Friday, November 7th, 2008
James Besser in Washington
The Hill, a Capitol Hill newspaper, reported today that Sen. Russ Feingold (D-Wisc.) could be a candidate for the chair of the Senate Foreign Relations, now that the current chair – Sen. Joe Biden – is headed to the Vice President’s mansion.
Normally, the job would go to Sen. Chris Dodd (D-Conn.), but Dodd wants to stay on as chair of the Banking Committee. The third in line in seniority, Sen. John Kerry (D-Mass.), reportedly is angling for the nod as Secretary of State.
That could open the door to Feingold, a staunch opponent of the Iraq war and the Bush administration’s policies on foreign detainees.
Feingold, one of two Jewish senators representing Wisconsin, is one of the most liberal members of the upper chamber.
Feingold has also been a strong critic of Bush administration Iran policy.
“We must vigorously oppose any efforts by Iran to acquire nuclear weapons and its support to terrorist organizations that goes almost without saying,” he said in a statement last year. “But we must curb these actions by seeing the whole board and by using more of the tools at our disposal. And that is not happening. Instead, the administration is taking an unnecessarily belligerent approach that runs the risk of increasing our vulnerability, both at home and abroad.”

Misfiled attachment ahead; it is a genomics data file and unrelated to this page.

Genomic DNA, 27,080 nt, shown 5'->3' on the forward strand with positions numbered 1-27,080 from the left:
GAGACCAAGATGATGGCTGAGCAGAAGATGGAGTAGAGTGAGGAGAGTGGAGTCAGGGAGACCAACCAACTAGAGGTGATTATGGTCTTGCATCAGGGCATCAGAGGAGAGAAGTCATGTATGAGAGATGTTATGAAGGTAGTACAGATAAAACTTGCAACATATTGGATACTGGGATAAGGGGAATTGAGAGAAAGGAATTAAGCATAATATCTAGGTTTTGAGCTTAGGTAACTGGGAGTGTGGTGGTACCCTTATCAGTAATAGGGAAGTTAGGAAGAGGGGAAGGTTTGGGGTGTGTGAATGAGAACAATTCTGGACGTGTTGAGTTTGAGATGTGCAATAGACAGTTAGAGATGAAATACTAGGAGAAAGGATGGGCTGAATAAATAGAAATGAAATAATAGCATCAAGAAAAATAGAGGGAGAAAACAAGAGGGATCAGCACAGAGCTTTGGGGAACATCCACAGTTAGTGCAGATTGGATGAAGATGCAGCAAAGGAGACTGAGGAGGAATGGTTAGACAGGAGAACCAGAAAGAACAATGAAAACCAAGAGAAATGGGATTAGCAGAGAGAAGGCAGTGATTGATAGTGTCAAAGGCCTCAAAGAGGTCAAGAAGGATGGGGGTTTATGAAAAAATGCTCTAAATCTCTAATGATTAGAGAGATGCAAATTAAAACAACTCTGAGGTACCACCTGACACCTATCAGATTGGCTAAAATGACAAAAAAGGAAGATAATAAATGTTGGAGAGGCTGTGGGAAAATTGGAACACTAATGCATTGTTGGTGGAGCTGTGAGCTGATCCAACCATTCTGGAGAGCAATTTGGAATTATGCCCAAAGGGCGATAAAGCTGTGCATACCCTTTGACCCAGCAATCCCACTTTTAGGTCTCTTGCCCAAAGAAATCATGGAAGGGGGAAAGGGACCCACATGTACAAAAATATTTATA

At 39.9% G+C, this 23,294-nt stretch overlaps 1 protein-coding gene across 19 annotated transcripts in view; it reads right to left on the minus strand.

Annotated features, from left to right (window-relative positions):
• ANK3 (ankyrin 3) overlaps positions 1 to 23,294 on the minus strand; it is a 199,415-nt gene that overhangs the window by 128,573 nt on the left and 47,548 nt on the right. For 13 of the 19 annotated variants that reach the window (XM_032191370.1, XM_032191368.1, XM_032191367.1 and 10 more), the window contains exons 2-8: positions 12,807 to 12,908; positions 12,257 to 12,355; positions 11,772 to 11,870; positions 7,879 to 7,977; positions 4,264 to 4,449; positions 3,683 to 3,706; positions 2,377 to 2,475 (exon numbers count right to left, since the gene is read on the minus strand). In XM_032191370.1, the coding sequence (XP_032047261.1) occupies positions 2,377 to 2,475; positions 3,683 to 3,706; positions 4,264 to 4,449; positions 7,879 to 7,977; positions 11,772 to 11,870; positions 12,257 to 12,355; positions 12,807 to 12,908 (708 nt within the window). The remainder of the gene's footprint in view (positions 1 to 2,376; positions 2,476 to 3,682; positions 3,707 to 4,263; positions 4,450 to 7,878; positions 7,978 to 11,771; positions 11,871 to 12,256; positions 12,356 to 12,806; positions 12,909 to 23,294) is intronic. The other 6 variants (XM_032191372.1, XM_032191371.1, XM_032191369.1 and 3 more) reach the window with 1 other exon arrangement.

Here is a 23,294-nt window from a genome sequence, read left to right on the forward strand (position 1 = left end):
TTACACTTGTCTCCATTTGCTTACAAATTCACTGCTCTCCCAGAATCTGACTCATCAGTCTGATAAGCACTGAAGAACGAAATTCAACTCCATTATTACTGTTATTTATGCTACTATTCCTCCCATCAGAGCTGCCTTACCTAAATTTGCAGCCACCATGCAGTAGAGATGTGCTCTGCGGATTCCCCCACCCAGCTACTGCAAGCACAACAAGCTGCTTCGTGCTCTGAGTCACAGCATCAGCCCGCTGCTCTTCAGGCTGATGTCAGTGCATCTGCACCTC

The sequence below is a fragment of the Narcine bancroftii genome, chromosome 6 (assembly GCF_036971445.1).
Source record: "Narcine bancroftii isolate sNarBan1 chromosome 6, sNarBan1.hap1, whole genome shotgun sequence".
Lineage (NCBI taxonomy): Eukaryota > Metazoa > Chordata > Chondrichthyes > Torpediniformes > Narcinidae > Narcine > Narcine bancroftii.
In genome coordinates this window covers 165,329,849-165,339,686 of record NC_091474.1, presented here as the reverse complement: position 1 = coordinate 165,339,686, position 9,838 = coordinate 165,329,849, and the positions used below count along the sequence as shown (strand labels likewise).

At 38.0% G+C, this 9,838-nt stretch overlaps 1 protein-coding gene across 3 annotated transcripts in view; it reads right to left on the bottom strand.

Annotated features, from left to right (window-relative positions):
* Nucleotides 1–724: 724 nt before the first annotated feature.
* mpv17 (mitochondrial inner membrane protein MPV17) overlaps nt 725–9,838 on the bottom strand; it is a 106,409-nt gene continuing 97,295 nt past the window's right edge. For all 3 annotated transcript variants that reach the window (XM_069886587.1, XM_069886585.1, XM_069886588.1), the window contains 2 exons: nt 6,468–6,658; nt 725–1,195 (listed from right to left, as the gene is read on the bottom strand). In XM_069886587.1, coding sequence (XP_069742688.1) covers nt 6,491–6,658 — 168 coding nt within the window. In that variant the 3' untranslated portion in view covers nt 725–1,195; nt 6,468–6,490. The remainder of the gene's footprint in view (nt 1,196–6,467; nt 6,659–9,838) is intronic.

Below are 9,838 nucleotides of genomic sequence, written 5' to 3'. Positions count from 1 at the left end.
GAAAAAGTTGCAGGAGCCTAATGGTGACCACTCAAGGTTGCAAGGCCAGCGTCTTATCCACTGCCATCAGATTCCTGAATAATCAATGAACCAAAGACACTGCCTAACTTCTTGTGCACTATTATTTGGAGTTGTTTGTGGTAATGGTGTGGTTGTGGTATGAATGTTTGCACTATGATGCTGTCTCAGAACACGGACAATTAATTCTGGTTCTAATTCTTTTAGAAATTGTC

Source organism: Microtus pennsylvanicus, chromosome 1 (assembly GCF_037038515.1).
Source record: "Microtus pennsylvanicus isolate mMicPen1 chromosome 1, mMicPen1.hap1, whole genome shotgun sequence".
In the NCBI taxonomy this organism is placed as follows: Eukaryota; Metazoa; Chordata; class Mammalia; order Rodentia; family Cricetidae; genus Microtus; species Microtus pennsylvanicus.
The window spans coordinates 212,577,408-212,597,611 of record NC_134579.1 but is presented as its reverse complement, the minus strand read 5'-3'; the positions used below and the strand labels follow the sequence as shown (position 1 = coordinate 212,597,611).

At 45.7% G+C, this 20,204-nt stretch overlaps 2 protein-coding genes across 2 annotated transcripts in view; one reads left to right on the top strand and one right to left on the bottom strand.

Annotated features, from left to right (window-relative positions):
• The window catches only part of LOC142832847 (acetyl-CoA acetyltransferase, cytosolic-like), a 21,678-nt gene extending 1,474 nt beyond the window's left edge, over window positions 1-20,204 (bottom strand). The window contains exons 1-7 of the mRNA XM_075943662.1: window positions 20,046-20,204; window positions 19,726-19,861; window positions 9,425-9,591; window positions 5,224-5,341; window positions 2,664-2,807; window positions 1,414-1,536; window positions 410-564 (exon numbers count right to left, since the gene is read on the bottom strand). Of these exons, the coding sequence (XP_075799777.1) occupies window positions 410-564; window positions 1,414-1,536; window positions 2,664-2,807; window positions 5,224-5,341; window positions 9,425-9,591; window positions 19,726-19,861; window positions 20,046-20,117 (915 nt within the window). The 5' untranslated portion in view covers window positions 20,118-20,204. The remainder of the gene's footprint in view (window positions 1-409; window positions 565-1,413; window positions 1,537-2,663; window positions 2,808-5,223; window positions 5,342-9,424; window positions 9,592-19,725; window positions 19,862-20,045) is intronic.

Those tools include a more multilateral approach to the problem, he said.
“Trying to unilaterally isolate Iran further is unlikely to curb its nuclear program. And it won’t make sure that Iran does not aid the proliferation of and access to weapons in Iraq. Veiled, and not-so-veiled, threats of military action aren’t likely to work either. They are, however, likely to embolden Iran’s hardliners as they seek to thwart moderates in that country who might otherwise encourage dialogue or political reform.”
Feingold has been a strong supporter of more active U.S. diplomacy to bring about an Israeli-Palestinian peace agreement, but he has mostly avoided tangling with the pro-Israel lobby since coming to the Senate in 1993.
In a 2002 interview with The Progressive, he said this:
“Well, I have long believed that Israel should seek to give up the so-called Occupied Territories in return for security, and that a Palestinian state should be established. I have felt that way all my life. I think it is unreasonable to ask the Israelis to do this in a context where there is no guarantee at all that suicide bombers will be controlled. Even though Ariel Sharon would’ve been my last choice for prime minister, I do agree with his spokesman who said given what has happened in the last few weeks that Israel is, in fact, on the front line of terrorism. I think that is true. But that doesn’t mean that the Palestinian people themselves don’t deserve self-determination and a state. They do.”